The Flame Bearer: A Novel

  • By Bernard Cornwell
  • Harper
  • 304 pp.
  • Reviewed by Terry Zobeck
  • January 10, 2017

In the latest installment of this long-running series, Lord Uhtred marches onward to fulfill his destiny.

The Flame Bearer: A Novel

Uhtred of Bebbanburg, the hero of Bernard Cornwell’s 10-volume (and counting) Saxon Chronicles, was 9 years old in A.D. 866 when marauding Danes killed his father and brother and forcefully adopted him.

Uhtred’s father was the lord of Bebbanburg and Uhtred was the heir. However, his uncle usurped the throne in Uhtred’s absence. Across the 10 books, Uhtred never forgets his vow to return to Bebbanburg, regain his rightful throne, and exact revenge upon his uncle. In The Flame Bearer, Uhtred finally attempts to make good on his vow.

Cornwell’s tales are set against the backdrop of the birth of England under Alfred the Great — the King of Wessex, who had the vision of forging all the Saxon kingdoms into a united England, and the king who historians recognize as the first English monarch. As a young man, Uhtred is maneuvered into giving his oath to serve Alfred and later his daughter, Æthelflaed.

Born a Saxon but raised as a Viking, Uhtred has come to despise the Saxons and their religion that reveres “the nailed god.” His favored nickname is Uhtred the priest killer, and in The Flame Bearer, he is given the opportunity to once again assert the veracity of that name. So it is with irony that he spends his life as the Saxon’s leading warrior against the Danes, his adopted people. But oaths are binding and cannot be broken without displeasing the ancient gods that Uhtred serves.

In The Flame Bearer, it is now A.D. 917, and Uhtred is an old man of 60, but still a fierce and fearsome warrior. Alfred is long dead and his son, Edward, now leads the effort to drive the Danes from all the Saxon lands. Edward’s sister, Æthelflaed, rules neighboring Mercia and still counts Uhtred — a former lover — as her protector.

As long as she rules, Uhtred will not raise a hand against the Saxons. The Danes’ English territory has been reduced to only Northumbria. Bebbanburg (modern-day Bamburgh), an impregnable fortress located on the rugged coast of Northumbria, is now ruled by Uhtred’s cousin, his father having died, thus cheating Uhtred of his revenge. It is under siege by invading Scots led by King Constantin with support from Danish fighters.

Meanwhile, the Saxons are threatening to break a fragile truce with Danish Northumbria, which is ruled by King Sigtrygger, Uhtred’s son-in-law. In the opening pages of The Flame Bearer, Uhtred cleverly defuses a plot by Æthelhelm, a wealthy Saxon lord and King Edward’s father-in-law and chief counselor, to provoke war. Instead, Uhtred engineers a one-year extension of the truce. With this respite, Uhtred is free to pursue his dream of retaking Bebbanburg.

By now, Cornwell has settled into a comfortable formula with the Saxon Chronicles. Uhtred is faced with a formidable challenge, he suffers multiple setbacks, but ultimately through guile, courage, and ferocious fighting skills, he triumphs. It is a winning recipe that the reader can’t help but be swept up in.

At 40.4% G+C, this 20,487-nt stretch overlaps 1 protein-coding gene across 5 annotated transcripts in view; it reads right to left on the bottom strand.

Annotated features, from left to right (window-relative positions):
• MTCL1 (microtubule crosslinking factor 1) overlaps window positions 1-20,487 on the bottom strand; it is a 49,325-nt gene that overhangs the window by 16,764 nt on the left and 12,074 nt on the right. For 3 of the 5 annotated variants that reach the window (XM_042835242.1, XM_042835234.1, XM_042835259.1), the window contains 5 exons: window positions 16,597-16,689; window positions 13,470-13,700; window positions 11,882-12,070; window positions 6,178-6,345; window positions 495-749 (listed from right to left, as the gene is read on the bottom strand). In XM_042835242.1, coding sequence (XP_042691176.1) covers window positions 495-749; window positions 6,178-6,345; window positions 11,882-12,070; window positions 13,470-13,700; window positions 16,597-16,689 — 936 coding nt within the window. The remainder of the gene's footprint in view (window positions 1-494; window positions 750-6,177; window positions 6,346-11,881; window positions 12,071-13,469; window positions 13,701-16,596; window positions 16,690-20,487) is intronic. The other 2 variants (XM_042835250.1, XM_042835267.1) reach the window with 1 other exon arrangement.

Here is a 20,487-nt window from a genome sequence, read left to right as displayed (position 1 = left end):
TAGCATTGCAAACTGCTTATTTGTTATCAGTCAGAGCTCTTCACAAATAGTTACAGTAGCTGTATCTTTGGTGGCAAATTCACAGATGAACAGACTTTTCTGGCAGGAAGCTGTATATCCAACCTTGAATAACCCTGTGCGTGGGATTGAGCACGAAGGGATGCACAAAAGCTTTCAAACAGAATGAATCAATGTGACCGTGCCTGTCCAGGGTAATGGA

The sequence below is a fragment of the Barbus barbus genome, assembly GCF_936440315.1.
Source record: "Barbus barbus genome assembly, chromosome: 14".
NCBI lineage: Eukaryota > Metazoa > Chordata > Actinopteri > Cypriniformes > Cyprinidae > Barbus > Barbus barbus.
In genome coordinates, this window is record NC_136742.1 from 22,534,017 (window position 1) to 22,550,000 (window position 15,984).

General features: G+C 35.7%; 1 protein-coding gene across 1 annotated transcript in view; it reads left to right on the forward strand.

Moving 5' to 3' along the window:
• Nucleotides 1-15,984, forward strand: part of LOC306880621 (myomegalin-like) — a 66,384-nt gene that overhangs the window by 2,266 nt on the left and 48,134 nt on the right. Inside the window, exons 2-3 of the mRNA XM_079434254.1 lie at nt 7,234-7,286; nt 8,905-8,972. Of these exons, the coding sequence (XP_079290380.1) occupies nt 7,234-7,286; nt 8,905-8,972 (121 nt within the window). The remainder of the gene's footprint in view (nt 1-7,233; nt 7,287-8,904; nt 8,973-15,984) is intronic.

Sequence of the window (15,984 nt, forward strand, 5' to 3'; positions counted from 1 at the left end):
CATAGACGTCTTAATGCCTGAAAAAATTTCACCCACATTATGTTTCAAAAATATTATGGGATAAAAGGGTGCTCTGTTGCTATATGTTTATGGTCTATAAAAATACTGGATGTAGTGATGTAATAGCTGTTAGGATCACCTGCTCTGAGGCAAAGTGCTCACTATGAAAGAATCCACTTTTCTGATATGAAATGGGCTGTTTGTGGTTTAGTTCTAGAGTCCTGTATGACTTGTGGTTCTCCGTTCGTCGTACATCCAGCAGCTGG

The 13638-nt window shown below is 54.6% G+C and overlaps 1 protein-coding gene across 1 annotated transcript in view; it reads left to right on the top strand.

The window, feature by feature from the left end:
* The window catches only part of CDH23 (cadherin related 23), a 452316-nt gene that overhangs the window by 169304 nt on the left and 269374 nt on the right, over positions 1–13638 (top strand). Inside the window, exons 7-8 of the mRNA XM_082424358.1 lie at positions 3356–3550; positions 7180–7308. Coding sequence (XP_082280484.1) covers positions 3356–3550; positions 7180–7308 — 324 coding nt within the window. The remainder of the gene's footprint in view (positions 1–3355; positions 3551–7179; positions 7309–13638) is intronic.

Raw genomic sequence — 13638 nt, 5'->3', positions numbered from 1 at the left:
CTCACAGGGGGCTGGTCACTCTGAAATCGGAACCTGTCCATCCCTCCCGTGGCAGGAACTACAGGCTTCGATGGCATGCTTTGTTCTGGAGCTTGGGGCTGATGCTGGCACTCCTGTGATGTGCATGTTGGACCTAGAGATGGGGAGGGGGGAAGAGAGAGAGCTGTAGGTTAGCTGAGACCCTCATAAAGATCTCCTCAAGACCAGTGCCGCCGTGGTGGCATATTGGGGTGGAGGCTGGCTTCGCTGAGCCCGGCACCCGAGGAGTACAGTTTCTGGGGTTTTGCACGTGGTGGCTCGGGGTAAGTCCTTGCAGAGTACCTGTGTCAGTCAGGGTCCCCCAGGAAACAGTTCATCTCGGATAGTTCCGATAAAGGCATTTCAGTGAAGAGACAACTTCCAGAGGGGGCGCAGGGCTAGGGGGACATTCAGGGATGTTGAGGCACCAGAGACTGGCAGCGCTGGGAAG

Cornwell is the author of 55 novels — most of which are historical fiction, including 20 books about Richard Sharpe, soldier extraordinare in Wellington’s army in India and the Peninsular Campaign — and one nonfiction work. He provides his fiction with a sound factual foundation and is especially skilled at describing the warrior mentality. His battle scenes are vivid, thrilling, and, at times, quite gruesome. The Flame Bearer is no exception.

In an historical note at the conclusion of the book, Cornwell writes of the significance of the novel’s title. Ida, an Anglian, invaded Britain in the mid-6th century A.D. and captured the land upon which the fortress of Bebbanburg was eventually built. His enemies called him the Flamebearer. Uhtred hopes to repeat the event. Eventually, the real Uhtred family came to rule the area. In fact, Cornwell claims he is a descendant of that family.

In that same note, Cornwell also explains that unlike earlier entries in the series, The Flame Bearer is not based on the known historical record. There was no Scottish invasion of Northumbria in A.D. 917, nor was there a duplicitous attempt to break the truce between the Saxons and the Danes.

Many of the novel’s characters, including King Edward, his sister, Æthelflaed, and his son Æthelstan, the presumptive heir to the throne, Æthelhelm and his grandson (and King Edward’s second son) Ælfweard, (whom Æthelhelm would like to see king), and King Constantin, are all historical figures, but they performed none of the actions attributed to them in the novel.

In response to readers’ questions on his website, Cornwell has speculated that there will be at least four more entries in the Saxon Chronicles — Uhtred’s story is not yet complete, nor is England united. I suspect, like The Flame Bearer, the next books will be just as exciting and well worth readers’ time.

Terry Zobeck is a substance-abuse researcher with the federal government. In his off hours, he is an avid book and music collector.

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